Country Flag Capital City Language
Hebrew and Arabic
Monuments and Landmarks
Parthenon (Greece) Sagrada Familia (Spain)
Duomo e Torre di Pisa (Italy) Colisseum (Italy)
Portico de la Gloria (Spain)
Holidays in Southern european
It is a festival that is held in the Valencian town of Buñol, a town located 30 km from the Mediterranean, in which participants throw tomatoes and get involved in this tomato fight purely for fun. It is held on the last Wednesday of August, during the week of festivities of Buñol. The city council follows a short list of instructions for the safety of the participants and the festival:
The tomatoes have to be squashed before throwing to avoid injuries.
No other projectiles except tomatoes are allowed.
Participants have to give way to the truck and lorries.
The festival doesn't allow ripping off T-shirts.
After the second shot indicative of ending the tomato hurl, no tomatoes should be thrown.
San Fermin Festival:
The festival of San Fermín (or Sanfermines, Basque: Sanferminak) in the city of Pamplona (Navarre, Spain), is a deeply rooted celebration held annually from 12:00, 6 July, when the opening of the party is marked by setting off the pyrotechnic chupinazo, to midnight 14 July, with the singing of the Pobre de Mí. While its most famous event is the encierro, or the running of the bulls, which happens at 8:00 am from 7 July to 14 July, the week long celebration involves many other traditional and folkloric events. It is known locally as Sanfermines and is held in honor of Saint Fermin, the co-patron of Navarre. Its events were central to the plot of The Sun Also Rises, by Ernest Hemingway, which brought it to the general attention of English-speaking people. It has become probably the most internationally renowned fiesta in Spain. Over 1,000,000 people come to participate in this festival.
It's the Festival of Lights. Hanukkah marks the defeat of Seleucid Empire forces that had tried to prevent the people of Israel from practicing Judaism. Judah Maccabee and his brothers destroyed overwhelming forces, and rededicated the Temple in Jerusalem. The eight-day festival is marked by the kindling of lights—one on the first night, two on the second, and so on—using a special candle holder called a Chanukkiyah, or a Hanukkah menorah.Religiously, Hanukkah is a minor holiday. Except on Shabbat, restrictions on work do not apply.[Note 12] Aside from the kindling of lights, formal religious observance is restricted to changes in liturgy. Hanukkah celebration tends to be informal and based on custom rather than law.
Southern european cuisine
Also known as mediterranean cuisine. It uses a lot of vegetables as well as fruits, milk derived, and red meats. Some dishes are:
Greek salad: with goat cheese and yoghourt.
Italian spaghetti alla carbnara
Serbian Duvec: with chicken, lamb or beef, and vegetables.
Southern european sports
Basque pelota is the name for a variety of court sports played with a ball using one's hand, a racket, a wooden bat or a basket, against a wall (frontis or Fronton) or, more traditionally, with two teams face to face separated by a line on the ground or a net. The roots of this class of games can be traced to the Greek and other ancient cultures.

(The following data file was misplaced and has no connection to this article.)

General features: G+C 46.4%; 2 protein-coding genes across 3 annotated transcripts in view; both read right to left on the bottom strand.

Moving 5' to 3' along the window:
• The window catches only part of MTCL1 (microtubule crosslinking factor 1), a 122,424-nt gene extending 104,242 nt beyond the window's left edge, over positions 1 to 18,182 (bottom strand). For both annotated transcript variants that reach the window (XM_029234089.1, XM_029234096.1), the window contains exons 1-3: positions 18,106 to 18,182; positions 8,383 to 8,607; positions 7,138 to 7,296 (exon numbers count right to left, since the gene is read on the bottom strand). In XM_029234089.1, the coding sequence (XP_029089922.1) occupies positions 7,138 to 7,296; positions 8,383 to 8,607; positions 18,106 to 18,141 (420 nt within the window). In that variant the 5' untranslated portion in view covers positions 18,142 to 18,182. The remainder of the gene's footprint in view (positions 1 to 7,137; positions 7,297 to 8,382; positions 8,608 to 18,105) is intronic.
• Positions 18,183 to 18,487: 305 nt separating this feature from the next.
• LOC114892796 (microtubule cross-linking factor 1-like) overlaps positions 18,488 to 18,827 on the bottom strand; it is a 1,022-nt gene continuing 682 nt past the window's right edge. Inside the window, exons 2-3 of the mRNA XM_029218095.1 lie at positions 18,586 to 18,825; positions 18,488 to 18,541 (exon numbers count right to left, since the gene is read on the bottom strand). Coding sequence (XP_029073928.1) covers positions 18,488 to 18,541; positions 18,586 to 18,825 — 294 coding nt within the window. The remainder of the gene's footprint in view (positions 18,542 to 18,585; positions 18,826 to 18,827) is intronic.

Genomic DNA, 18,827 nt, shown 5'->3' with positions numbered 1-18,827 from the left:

Cue sports (sometimes written cuesports), also known as billiard sports, are a wide variety of games of skill generally played with a cue stick which is used to strike billiard balls, moving them around a cloth-covered billiards table bounded by rubber cushions.Historically, the umbrella term was billiards. While that familiar name is still employed by some as a generic label for all such games, the word's usage has splintered into more exclusive competing meanings in various parts of the world. For example, in British and Australian English, "billiards" usually refers exclusively to the game of English billiards, while in American and Canadian English it is sometimes used to refer to a particular game or class of games, or to all cue games in general, depending upon dialect and context.
Flamenco is a form of Spanish folk music and dance from the region of Andalusia in southern Spain. It includes cante (singing), toque (guitar playing), baile (dance) and palmas (handclaps). First mentioned in literature in 1774, the genre grew out of Andalusian and Romani music and dance styles.Flamenco is often associated with the Romani people of Spain (Gitanos) and a number of famous flamenco artists are of this ethnicity. Flamenco was first recorded in the late 18th century but the genre underwent a dramatic development in the late 19th century.In recent years flamenco has become popular all over the world and is taught in many countries: in Japan there are more academies than there are in Spain.On November 16, 2010 UNESCO declared flamenco one of the Masterpieces of the Oral and Intangible Heritage of Humanity.
Palos (formerly known as cantes) are flamenco styles, classified by criteria such as rhythmic pattern, mode, chord progression, stanzaic form and geographic origin. There are over 50 different palos although some are rarely performed; only about a dozen of these palos are commonly played. Some are sung unaccompanied while others usually have guitar or other accompaniment. Some forms are danced while others are not. Some are reserved for men and others for women while some may be performed by either, though these traditional distinctions are breaking down: the Farruca, for example, once a male dance, is now commonly performed by women too.Palos traditionally fall into three classes: the most serious is known as cante jondo (or cante grande), while lighter, frivolous forms are called cante chico. Forms that do not fit either category are classed as cante intermedio. Cante jondo has clear traces of Arabic and Spanish folk melodies, as well as vestiges of Byzantine, Christian and Jewish religious music.